BS: I got a tennis scholarship to play for Georgia State University. Back then, Atlanta was going to host the '96 Olympics so I thought that would be a great experience. Compared to other college towns, Atlanta seemed to be an exciting city to live in and had a lot going for it, so it really was an easy choice. Apartheid was ending in South Africa and the future was very uncertain, I had this opportunity and I grabbed it.
APP: I know your current series is called "From Scaffold to Thicket" and is largely inspired by all the cranes and construction chaos that is always scattered around our city. Can you talk about the thicket element and how this body is a progression from past bodies of work that are more obviously about nature?
BS: The full name of the current body of work is ‘the portrait of a landscape under construction, from scaffold to thicket we build.’ Recently the themes and ideas behind my work have shifted. I have become more interested in how we interact with nature not just being inspired by trees, flowers, branches etc. This delicate balance we have with each other and our precious planet, all the systems and structures that make up this complex web we interact with on a daily basis (and for the most part ignore) has become my new muse. All the construction going on around us in urban environments amplifies this idea of a constant need to build and grow. Nature also has a constant need (and struggle) to grow and flourish and this tension is the starting point for the current work.
APP: What kinds of "art tools" do you use that might surprise people?
BS: Lol!! Studio secrets! Well, the new paintings are made with an empty ballpoint pen and sometimes the back of a paint brush. I have also used paint stirring sticks from Home Depot and Popsicle sticks, whatever works!
APP: Can you comment on the trial and error aspect of creating these layers of lines and how you begin/when you finish?
BS: The paintings are really this great combo of painting and drawing. Technically, they are made of paint and a cold wax medium but I view them more as drawings. I just start drawing elements and images from photographs that I have taken or collected from social media or the internet. At some point I will pick up the paint brush and paint over some or part of the drawing. This creates a ghost like quality which for me is evocative of the building being destroyed over time and then I draw new images over the top. Recently I have used oil pastel to make additional images once the paint dries. This can be considered an example of trial and error as you are taking a big risk when you decide to draw over something that you already think is successful, but no risk no reward!
APP: We noticed you experimented recently with a bit of 3D. Is sculpture something you think you will dig deeper into?
BS: Yes, sculpture is increasingly on my mind. It seems like a natural progression for me and I have some ideas when this work gets exhibited, so stay tuned!
APP: You've been doing the black and white thing through this series but we love your past use of color also, particularly the orange. Do you have a color you like best?
BS: That is a tough one, color is so seductive. Orange was a stand out from the LIFE series but I’m not willing to say that is my favorite. I think it depends on the shade and intensity of the color; I mean there is red and then there is REDDDD!!!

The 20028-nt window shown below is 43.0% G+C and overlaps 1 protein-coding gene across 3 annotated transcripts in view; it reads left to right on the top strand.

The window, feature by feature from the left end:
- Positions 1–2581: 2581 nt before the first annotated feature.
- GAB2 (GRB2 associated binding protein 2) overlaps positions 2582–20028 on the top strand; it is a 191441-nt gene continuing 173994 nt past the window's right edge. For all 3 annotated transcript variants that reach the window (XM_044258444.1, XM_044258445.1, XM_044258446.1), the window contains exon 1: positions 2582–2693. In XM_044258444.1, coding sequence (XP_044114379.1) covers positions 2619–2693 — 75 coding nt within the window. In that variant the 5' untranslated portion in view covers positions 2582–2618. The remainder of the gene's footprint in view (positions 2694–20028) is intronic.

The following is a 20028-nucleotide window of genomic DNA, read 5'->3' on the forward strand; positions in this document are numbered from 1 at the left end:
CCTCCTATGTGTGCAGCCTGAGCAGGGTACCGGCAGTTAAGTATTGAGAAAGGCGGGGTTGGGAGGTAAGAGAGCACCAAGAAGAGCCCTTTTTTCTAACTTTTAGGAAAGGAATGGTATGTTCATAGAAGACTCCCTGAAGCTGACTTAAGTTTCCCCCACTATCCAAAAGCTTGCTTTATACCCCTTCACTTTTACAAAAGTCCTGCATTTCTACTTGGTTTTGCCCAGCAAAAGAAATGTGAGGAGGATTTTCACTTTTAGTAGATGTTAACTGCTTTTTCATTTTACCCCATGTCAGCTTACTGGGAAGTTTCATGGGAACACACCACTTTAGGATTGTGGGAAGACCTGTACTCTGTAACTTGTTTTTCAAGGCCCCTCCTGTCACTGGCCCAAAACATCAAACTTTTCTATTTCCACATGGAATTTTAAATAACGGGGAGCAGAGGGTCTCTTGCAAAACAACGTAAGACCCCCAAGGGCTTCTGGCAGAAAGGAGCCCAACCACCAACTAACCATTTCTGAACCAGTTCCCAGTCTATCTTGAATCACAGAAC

APP: Do you ever draw curves? Or doodle in circles?
BS: I do, the first work on paper I ever did was circles drawn with watercolor pencil. It was based on bubbles in water; water is life after all. A lot of my work based on flowers also embraces the curve or looped line. I like exploring line in all its forms I just try and find what will be appropriate for what I’m trying to achieve visually and thematically.
APP: We would love to see your florals!
We noticed that you use the hashtag #globalwarming sometimes when you post images of your work. How does the work comment on this very timely topic?
BS: It gets back to this idea of balance. We need to keep building and expanding our cities, communities and population, (but) the environment is struggling to survive. It really is the war of our time; too many wrong moves and the ramifications can be catastrophic. I’m trying not to take sides just observing and trying to start a conversation. I want the paintings to be slightly overwhelming, hints of scaffolding and construction cranes draw the viewer in as these images are familiar to everyone, and then you can explore the pictures and put your own spin on it.
APP: We loved seeing the recent work alongside many other great Sandler Hudson artists in Summer Thunder. Is there a solo show in the works so we can mark our calendars?
BS: There is definitely a solo show in the works, still working on the dates.
APP: Speaking of other artists, who are some of your favorite mark-makers?
BS: Cy Twombly probably has had the greatest influence on me. I feel like he is ever-present. There has been such a move to take the hand of the artist out of the painting process, for better or worse, I find I always come back to painters who get their hands dirty: Joan Mitchell, Brice Marden, Pollock and Shiraga come to mind.
APP: What are some of your favorite places to get inspired around ATL? In the city or in nature?
BS: I love walking the Beltline. I feel like it is such a great addition to the vitality of the City. The Mercedes-Benz stadium was just incredible to watch as it was being built. Anywhere a building is going up or coming down for that matter. Buildings are far more interesting during the construction phase or the destruction phase, they are constantly changing while they are being built, kind of like watching a plant grow. I took many ‘thicket’ photographs of thorn bushes in Africa last time I was there, and I see this influence in the new paintings.
APP: Do you follow "Cranes of Atlanta" on instagram?
BS: No, but I will!
APP: Do that.
To learn more about Brett's work, please visit Sandler Hudson Gallery or Brett's website.